Zygodon viridissimus

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Zygodon viridissimus is the commonest Zygodon species, but is virtually impossible to name with confidence in the field. Zygodon conoideus and Zygodon rupestris are also epiphytes that grow as very similar cushions, but there are some clues. A fruiting Zygodon is usually Z.conoideus which has slighter broader leaves in relation to the length, which tend not to be recurved, and when dry are more appressed.  Zygodon rupestris looks much more like Z.viridissimus  and tends to form yellow-green cushions on old trees, and both of these species have slightly twisted leaves when dry.

Z. viridissimus can also be found on limestone and stonework, especially damp brickwork. Zygodon stirtonii also tends to grow on stone but it has a strong excurrent nerve. Note that the leaves of Z.viridissimus end in an apical apiculate cell which can mimic a small excurrent nerve.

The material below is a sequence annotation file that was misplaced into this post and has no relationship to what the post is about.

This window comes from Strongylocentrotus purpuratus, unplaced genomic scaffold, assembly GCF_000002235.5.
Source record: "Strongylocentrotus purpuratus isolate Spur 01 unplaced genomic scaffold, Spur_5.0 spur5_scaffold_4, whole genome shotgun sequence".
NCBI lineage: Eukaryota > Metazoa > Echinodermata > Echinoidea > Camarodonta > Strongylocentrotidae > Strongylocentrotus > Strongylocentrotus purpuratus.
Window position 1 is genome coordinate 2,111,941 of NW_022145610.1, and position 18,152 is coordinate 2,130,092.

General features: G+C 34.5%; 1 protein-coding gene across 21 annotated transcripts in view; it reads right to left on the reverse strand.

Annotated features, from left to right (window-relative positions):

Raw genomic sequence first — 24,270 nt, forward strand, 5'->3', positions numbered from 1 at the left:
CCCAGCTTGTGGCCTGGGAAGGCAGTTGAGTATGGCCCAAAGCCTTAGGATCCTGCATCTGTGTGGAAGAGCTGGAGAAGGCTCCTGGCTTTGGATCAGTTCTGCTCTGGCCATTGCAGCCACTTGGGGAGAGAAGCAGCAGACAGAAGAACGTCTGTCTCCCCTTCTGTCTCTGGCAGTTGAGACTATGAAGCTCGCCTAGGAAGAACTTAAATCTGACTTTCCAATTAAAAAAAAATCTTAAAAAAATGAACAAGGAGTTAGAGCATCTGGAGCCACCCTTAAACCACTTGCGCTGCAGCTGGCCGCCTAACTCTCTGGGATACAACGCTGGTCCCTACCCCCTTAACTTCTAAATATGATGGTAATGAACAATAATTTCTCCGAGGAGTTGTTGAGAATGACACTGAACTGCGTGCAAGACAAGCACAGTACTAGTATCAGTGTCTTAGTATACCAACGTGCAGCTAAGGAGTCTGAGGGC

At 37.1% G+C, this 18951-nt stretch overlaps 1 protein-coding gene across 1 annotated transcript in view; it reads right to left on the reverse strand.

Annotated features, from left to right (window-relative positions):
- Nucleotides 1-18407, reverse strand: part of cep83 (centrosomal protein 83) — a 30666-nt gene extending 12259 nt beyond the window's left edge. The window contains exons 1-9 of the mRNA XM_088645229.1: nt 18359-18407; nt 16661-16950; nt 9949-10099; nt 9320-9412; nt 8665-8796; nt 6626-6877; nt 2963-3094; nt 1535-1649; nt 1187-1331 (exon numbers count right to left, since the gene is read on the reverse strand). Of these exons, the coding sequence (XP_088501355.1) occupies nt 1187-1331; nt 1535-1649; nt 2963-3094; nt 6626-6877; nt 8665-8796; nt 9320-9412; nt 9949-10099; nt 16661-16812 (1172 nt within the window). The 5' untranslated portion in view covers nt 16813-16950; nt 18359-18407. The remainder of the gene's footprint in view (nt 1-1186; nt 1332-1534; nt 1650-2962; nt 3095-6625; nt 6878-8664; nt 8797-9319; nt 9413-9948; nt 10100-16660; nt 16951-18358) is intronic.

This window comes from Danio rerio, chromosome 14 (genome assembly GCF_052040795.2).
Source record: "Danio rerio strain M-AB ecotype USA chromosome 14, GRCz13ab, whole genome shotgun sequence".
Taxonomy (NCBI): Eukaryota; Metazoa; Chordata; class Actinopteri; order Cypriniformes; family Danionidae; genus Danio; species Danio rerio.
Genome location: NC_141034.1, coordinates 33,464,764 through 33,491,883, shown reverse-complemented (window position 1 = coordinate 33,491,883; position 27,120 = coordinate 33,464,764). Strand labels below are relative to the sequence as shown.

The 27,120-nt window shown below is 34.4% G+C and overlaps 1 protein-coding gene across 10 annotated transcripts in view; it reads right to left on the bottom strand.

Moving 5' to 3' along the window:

Under the microscope the gemmae have transverse as well as longitudinal cell walls, unlike the other species. This is the best character.

Read the Field Guide account

Distribution in Great Britain and Ireland

Widespread apart from in the Highlands.

View distribution from the BBS Atlas 2014

Resources you may find useful

Graciela, M. C. and Muñoz, J . 2008 “Zygodon (Orthotrichaceae) in the Iberian Peninsula,” The Bryologist 111(2), 231-247.

Includes descriptions of all UK species


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